Leadership can be learned
Over the years, I have had ample opportunity to observe leaders in their roles. Whether it was a sports team, FFA students, or working with business groups conducting strategic planning, certain qualities are common among those in leadership roles.
A good leader knows how to surround themselves with others that complement their skill set and personality. One way to assess the personality traits of a team is by using the DiSC personality assessment. This assessment indicates behavioral differences in how we respond to conflict, what motivates us, what causes us stress, and how we solve problems. While our personalities are a blend of many traits, the assessment divides traits into four categories. One category, often observed amongst board members, CEOs, and successful business people, is the “D” personality type. These leaders are result driven, dominant personalities. However, just having this personality characteristic is not enough to guarantee success. Good leaders must recognize their shortfalls and identify those around them that can support them in their endeavors.
For example, a leader with a “D” type personality will often have detail-oriented (“C” type) or stable (“S” type) individuals surrounding and supporting them. Without a doubt, this, and other personality assessments, can be a good learning tool that can make an effective leader even more productive.
While some people are born with certain leadership skills, others will be in environments and situations where leadership principles are developed over time. An individual's experiences are integrated into other situations, which often takes a business or the leader to the next level. This is called the compounding effect. In recent years, I observed an individual who served on two boards and also was a dairy farmer. In the beginning, this individual was shy and reserved. Through different board responsibilities with each organization, it was amazing to see how this individual blossomed. He developed into a true leader, not only in his role as a board member, but as dairy farmer and a family and community member.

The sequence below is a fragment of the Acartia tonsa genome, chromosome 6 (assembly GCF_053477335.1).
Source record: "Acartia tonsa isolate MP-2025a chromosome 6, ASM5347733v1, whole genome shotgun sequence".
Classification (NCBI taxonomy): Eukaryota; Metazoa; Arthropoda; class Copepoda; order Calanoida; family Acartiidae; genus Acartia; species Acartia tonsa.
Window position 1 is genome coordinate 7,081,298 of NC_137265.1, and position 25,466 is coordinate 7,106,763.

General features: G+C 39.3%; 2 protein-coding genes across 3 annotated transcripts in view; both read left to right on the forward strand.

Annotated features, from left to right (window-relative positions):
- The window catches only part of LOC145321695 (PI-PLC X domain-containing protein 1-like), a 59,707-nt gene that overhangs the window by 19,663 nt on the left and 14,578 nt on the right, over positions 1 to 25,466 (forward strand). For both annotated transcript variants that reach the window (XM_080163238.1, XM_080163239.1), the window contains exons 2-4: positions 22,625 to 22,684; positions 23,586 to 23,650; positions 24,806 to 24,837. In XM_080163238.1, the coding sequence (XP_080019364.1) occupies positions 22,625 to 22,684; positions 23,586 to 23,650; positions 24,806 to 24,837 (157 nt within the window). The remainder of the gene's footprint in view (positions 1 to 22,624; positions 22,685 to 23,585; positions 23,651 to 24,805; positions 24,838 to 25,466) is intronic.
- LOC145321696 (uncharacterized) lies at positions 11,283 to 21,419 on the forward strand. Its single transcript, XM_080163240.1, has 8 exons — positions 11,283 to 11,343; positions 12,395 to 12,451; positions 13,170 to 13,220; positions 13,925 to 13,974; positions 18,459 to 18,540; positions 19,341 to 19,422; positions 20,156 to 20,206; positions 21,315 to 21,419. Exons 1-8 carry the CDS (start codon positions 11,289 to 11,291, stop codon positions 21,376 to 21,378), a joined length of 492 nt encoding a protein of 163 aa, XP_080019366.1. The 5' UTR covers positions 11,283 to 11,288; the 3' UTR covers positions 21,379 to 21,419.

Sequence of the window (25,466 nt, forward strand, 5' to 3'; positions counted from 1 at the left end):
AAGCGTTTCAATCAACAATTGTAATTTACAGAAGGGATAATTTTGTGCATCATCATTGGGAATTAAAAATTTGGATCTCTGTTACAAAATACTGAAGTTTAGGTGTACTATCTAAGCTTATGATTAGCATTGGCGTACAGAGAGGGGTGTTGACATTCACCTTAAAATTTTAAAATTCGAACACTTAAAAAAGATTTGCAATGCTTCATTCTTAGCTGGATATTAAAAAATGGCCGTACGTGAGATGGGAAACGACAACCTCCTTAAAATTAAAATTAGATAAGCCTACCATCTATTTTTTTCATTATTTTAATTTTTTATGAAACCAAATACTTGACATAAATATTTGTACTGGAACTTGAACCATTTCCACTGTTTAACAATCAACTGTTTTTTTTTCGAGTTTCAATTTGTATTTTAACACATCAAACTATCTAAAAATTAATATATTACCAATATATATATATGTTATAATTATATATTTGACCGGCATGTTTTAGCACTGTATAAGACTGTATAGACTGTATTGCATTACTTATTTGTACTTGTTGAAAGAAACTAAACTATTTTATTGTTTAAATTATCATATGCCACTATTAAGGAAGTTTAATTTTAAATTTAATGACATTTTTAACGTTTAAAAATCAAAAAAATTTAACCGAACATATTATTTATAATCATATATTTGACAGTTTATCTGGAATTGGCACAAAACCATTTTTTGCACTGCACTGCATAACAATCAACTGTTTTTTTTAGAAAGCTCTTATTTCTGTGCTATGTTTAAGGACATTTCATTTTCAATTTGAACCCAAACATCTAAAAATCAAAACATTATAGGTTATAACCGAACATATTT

Leadership is learnable! Many leaders are passionate about their endeavors. Over the years, I have enjoyed watching Stephen Curry of the Golden State Warriors. Many, including former coaches at Virginia Tech, indicated that he would never make it at the next level because he was undersized. He has become a quiet leader of a team that has set historic records at the top level of basketball through hard work, being coachable, and leading a principled lifestyle on and off the court. One attribute that he demonstrates, along with other leaders, is that he never forgot where he came from. Regardless of their experiences, leaders recognize how fortunate they were to make people’s lives and situations better.